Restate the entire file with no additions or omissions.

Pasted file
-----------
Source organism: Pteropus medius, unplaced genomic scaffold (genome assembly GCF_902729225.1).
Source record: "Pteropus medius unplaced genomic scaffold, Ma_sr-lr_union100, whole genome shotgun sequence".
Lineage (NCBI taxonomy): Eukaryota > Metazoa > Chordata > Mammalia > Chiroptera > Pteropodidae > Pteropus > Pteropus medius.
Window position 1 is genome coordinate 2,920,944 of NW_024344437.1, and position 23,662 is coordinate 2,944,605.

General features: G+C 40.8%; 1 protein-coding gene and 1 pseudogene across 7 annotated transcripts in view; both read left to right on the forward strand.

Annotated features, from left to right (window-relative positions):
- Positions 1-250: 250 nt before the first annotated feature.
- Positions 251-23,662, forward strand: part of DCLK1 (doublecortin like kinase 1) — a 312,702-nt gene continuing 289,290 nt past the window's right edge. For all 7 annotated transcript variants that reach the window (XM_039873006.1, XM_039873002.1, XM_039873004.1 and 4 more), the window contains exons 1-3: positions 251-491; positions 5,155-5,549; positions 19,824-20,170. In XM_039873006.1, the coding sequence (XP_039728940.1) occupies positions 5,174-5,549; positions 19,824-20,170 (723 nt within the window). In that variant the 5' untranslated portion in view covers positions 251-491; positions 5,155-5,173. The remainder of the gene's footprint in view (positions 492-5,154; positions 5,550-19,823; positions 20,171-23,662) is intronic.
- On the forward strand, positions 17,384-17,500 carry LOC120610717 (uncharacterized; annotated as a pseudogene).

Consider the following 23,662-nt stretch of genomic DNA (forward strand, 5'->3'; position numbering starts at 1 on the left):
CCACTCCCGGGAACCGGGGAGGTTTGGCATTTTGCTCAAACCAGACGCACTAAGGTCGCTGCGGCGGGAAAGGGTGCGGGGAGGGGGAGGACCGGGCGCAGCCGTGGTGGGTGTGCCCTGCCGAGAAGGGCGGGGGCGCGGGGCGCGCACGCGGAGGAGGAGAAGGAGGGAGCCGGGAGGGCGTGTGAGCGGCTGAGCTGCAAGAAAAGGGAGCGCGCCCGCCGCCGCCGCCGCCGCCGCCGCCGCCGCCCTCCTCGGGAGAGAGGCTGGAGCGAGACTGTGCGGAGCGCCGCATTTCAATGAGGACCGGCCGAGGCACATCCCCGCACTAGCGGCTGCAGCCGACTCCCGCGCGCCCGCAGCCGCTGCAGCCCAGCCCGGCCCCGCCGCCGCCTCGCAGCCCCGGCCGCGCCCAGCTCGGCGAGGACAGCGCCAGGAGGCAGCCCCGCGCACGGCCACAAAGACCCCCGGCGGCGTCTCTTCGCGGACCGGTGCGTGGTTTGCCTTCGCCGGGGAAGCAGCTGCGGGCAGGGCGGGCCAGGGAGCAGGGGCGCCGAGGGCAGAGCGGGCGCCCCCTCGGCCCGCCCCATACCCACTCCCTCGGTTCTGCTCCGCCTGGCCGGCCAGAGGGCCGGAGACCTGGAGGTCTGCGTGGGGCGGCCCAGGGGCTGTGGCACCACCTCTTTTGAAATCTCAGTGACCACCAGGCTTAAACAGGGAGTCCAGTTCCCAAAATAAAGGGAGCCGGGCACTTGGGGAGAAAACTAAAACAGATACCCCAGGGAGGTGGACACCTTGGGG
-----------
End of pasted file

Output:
Source organism: Pteropus medius, unplaced genomic scaffold (genome assembly GCF_902729225.1).
Source record: "Pteropus medius unplaced genomic scaffold, Ma_sr-lr_union100, whole genome shotgun sequence".
Lineage (NCBI taxonomy): Eukaryota > Metazoa > Chordata > Mammalia > Chiroptera > Pteropodidae > Pteropus > Pteropus medius.
Window position 1 is genome coordinate 2,920,944 of NW_024344437.1, and position 23,662 is coordinate 2,944,605.

General features: G+C 40.8%; 1 protein-coding gene and 1 pseudogene across 7 annotated transcripts in view; both read left to right on the forward strand.

Annotated features, from left to right (window-relative positions):
- Positions 1-250: 250 nt before the first annotated feature.
- Positions 251-23,662, forward strand: part of DCLK1 (doublecortin like kinase 1) — a 312,702-nt gene continuing 289,290 nt past the window's right edge. For all 7 annotated transcript variants that reach the window (XM_039873006.1, XM_039873002.1, XM_039873004.1 and 4 more), the window contains exons 1-3: positions 251-491; positions 5,155-5,549; positions 19,824-20,170. In XM_039873006.1, the coding sequence (XP_039728940.1) occupies positions 5,174-5,549; positions 19,824-20,170 (723 nt within the window). In that variant the 5' untranslated portion in view covers positions 251-491; positions 5,155-5,173. The remainder of the gene's footprint in view (positions 492-5,154; positions 5,550-19,823; positions 20,171-23,662) is intronic.
- On the forward strand, positions 17,384-17,500 carry LOC120610717 (uncharacterized; annotated as a pseudogene).

Consider the following 23,662-nt stretch of genomic DNA (forward strand, 5'->3'; position numbering starts at 1 on the left):
CCACTCCCGGGAACCGGGGAGGTTTGGCATTTTGCTCAAACCAGACGCACTAAGGTCGCTGCGGCGGGAAAGGGTGCGGGGAGGGGGAGGACCGGGCGCAGCCGTGGTGGGTGTGCCCTGCCGAGAAGGGCGGGGGCGCGGGGCGCGCACGCGGAGGAGGAGAAGGAGGGAGCCGGGAGGGCGTGTGAGCGGCTGAGCTGCAAGAAAAGGGAGCGCGCCCGCCGCCGCCGCCGCCGCCGCCGCCGCCGCCCTCCTCGGGAGAGAGGCTGGAGCGAGACTGTGCGGAGCGCCGCATTTCAATGAGGACCGGCCGAGGCACATCCCCGCACTAGCGGCTGCAGCCGACTCCCGCGCGCCCGCAGCCGCTGCAGCCCAGCCCGGCCCCGCCGCCGCCTCGCAGCCCCGGCCGCGCCCAGCTCGGCGAGGACAGCGCCAGGAGGCAGCCCCGCGCACGGCCACAAAGACCCCCGGCGGCGTCTCTTCGCGGACCGGTGCGTGGTTTGCCTTCGCCGGGGAAGCAGCTGCGGGCAGGGCGGGCCAGGGAGCAGGGGCGCCGAGGGCAGAGCGGGCGCCCCCTCGGCCCGCCCCATACCCACTCCCTCGGTTCTGCTCCGCCTGGCCGGCCAGAGGGCCGGAGACCTGGAGGTCTGCGTGGGGCGGCCCAGGGGCTGTGGCACCACCTCTTTTGAAATCTCAGTGACCACCAGGCTTAAACAGGGAGTCCAGTTCCCAAAATAAAGGGAGCCGGGCACTTGGGGAGAAAACTAAAACAGATACCCCAGGGAGGTGGACACCTTGGGG